This is the essence of his heterodoxic thinking and poetic method. It evidently informs the philosophico-religious reflections in Faust I and Act V of Faust II that perform “Entwicklung aus einem lebendigen, geheimnisvollen Ganzen” (unfolding from a living, mysterious whole), as he phrased it in “Einwirkung der neueren Philosophie” (FA 1.24: 444). They are full of pregnant points that equate to thresholds and to phases of creative expansion. The evolution from a vital mysterious whole is, I contend, an allusion to The Mothers at the end of Act I of Faust II whose realm represents the originating pregnant point, for it is a gateway to existence, the threshold of emergent forms, an example of self-organization in multi-agent systems.

Conclusion: Erscheinung as Process and Emergence

Lewes characterized motion as “process in the object,” whereas feeling (mind, consciousness; i.e., “sentient phenomena”) was a sign of “process in the subject” (Lewes, Problems of Life, 2:411, 415). He also called a phenomenon a “process” and “its causation . . . its procession (Lewes, Problems of Life, 2:376). For Goethe phenomena are similarly dynamic, involving both processes. Because of the way Goethe approached the episteme Erscheinung, then, it is appropriate to speak of Faust I and II as process art (McCarthy, “Cognitive Mapping”)—what Schöne calls a “Metamorphosenspiel” (FA 1.7.2:52, 793; metamorphic play).34 It, in turn, is a variation of “process philosophy” (Alfred North Whitehead; Leibniz, Nietzsche), “process theology” (Charles Hartshorne, John B. Cobb), and “process science” (J. S. Mill, Lewes, Goethe himself). “Process philosophy,” as Johanna Seibt succinctly states, “is based on the premise that being is dynamic and that the dynamic nature of being should be the primary focus of any comprehensive philosophical [– and for Goethe—artistic] account of reality and our place within it.”35 It asks, even as Goethe had regarding Erscheinung: what is the dynamicity of becoming?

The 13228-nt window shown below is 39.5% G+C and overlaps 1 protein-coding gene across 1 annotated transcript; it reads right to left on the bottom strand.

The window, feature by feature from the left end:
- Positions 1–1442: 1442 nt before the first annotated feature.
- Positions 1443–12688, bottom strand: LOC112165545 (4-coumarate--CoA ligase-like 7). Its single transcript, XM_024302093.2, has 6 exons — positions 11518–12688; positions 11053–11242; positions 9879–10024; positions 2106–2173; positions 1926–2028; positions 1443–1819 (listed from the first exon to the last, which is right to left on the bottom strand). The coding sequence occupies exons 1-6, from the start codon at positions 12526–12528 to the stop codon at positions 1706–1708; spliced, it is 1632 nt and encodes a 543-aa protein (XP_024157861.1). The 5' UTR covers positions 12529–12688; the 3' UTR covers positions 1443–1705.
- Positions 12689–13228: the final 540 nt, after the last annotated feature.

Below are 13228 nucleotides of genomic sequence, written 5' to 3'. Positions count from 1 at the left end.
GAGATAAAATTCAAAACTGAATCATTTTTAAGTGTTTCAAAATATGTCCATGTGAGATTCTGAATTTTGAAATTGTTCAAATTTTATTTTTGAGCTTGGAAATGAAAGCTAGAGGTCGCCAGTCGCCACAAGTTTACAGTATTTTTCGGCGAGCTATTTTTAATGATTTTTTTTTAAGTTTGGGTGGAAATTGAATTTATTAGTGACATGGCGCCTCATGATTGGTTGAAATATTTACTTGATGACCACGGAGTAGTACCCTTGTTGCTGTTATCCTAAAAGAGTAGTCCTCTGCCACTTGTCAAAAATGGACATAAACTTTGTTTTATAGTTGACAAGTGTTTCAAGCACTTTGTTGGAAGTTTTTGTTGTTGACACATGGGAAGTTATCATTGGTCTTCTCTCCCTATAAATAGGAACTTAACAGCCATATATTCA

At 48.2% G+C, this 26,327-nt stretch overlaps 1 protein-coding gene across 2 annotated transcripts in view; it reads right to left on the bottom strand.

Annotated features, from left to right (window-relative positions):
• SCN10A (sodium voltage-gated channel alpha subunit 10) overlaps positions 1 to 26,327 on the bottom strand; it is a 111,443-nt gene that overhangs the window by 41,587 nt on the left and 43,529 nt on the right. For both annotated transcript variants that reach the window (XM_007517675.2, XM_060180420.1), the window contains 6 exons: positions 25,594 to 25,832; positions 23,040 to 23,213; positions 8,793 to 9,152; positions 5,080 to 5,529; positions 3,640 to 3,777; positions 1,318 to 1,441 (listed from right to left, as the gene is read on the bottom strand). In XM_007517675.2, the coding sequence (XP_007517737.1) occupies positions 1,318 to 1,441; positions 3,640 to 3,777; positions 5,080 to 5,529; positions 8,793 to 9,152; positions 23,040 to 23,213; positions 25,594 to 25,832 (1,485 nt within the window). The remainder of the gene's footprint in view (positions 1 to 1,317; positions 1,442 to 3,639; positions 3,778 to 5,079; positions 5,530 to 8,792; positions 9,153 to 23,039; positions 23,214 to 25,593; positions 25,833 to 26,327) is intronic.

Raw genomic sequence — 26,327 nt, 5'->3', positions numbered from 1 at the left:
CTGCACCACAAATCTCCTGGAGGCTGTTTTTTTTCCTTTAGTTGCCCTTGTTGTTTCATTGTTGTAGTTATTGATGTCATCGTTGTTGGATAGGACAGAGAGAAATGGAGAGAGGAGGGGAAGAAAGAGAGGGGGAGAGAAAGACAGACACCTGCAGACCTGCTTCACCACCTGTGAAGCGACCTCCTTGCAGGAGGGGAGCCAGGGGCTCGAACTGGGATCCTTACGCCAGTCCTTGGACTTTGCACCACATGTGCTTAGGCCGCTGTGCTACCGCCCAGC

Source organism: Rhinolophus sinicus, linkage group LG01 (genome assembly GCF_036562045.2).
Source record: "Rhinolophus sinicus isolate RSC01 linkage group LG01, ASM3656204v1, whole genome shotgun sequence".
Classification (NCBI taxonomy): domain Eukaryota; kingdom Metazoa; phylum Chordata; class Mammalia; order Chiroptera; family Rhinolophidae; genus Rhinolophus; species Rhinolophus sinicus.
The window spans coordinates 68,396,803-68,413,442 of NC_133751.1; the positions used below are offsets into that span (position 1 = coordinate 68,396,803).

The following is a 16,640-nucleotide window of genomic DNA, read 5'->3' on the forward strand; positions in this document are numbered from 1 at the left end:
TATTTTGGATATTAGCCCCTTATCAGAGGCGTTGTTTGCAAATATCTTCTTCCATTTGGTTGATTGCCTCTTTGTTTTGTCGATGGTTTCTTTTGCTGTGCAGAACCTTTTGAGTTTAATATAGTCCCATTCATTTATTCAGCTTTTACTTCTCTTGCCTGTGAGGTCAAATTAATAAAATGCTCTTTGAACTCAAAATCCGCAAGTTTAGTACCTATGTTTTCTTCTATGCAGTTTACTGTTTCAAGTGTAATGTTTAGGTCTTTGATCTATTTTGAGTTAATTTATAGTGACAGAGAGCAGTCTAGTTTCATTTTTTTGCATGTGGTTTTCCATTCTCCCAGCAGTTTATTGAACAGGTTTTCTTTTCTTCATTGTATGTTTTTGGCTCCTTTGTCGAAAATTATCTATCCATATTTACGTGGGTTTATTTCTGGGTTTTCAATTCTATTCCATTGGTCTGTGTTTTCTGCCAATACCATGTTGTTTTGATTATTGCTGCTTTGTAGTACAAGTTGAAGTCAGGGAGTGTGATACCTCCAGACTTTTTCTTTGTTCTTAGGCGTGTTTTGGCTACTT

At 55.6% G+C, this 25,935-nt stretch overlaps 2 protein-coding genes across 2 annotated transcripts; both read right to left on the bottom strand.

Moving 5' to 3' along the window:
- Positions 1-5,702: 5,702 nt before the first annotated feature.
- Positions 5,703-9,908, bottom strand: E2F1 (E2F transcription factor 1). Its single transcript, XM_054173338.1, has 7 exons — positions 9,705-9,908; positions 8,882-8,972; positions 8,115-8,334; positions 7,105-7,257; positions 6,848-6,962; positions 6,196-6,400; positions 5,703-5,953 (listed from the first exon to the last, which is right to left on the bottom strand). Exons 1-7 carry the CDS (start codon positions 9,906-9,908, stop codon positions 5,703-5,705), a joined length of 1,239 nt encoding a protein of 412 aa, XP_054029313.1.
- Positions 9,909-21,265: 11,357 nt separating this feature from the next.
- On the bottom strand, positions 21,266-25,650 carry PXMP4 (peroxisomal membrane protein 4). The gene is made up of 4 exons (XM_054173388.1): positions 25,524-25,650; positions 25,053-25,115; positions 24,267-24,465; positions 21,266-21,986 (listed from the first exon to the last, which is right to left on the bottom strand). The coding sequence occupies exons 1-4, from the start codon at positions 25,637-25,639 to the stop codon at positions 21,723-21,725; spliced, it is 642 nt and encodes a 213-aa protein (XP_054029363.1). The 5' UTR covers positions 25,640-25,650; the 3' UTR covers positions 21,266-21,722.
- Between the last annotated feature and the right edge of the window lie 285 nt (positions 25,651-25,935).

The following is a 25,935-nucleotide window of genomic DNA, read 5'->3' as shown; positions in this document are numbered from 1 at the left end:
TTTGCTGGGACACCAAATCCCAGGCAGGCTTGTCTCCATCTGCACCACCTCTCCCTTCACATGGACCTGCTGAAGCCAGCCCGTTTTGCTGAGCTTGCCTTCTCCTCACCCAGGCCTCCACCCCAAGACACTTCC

In the material world, Goethe discerns this multivalent process mirrored in meteorological phenomena. In “Versuch einer Witterungslehre” (1825; Towards a Theory of Weather) he applies the principles of dynamic interplay elaborated upon in his organic and artistic studies to inorganic matter with its binding and releasing elements of gravity, attraction and repulsion, cold and contraction, heat and expansion (i.e., Schwere/Anziehungkraft :: Erwärmung/Ausdehnung). In other words, Goethe’s striving for deep understanding (Erkenntnis) of his experience (Erfahrung) of natural Phenomena pays special attention to the conditions under which phenomena become manifest (Erscheinung) rather than to specific causes. This is a main contention of the British emergentists. The three modi are combined in the notion of an event or perhaps singularity (Ereignis) (WA 2.11:40). He adds “ein gewisses Pulsieren” and “Bändigung und Entlassen der Elemente” (FA 1.25:292, 295; a certain pulsating rhythm, a confining and releasing of elemental forces) without which vitality would be unthinkable. In addition to the four elements (fire, earth, water, air), he factors “die höchste Kraft des Geistes” (the highest force of mind) into the dynamics of existence. Hence, the agonal struggle for “dominance” in nature extends into the human sphere of the spirit as well. This is what he suggests in Faust I with the progression from the sign of the Macrocosm to the Earth Spirit and to Mephisto, who, in turn, directs Faust to the Mothers. (And of course, Mephisto had a hand in the genesis of Homunculus.)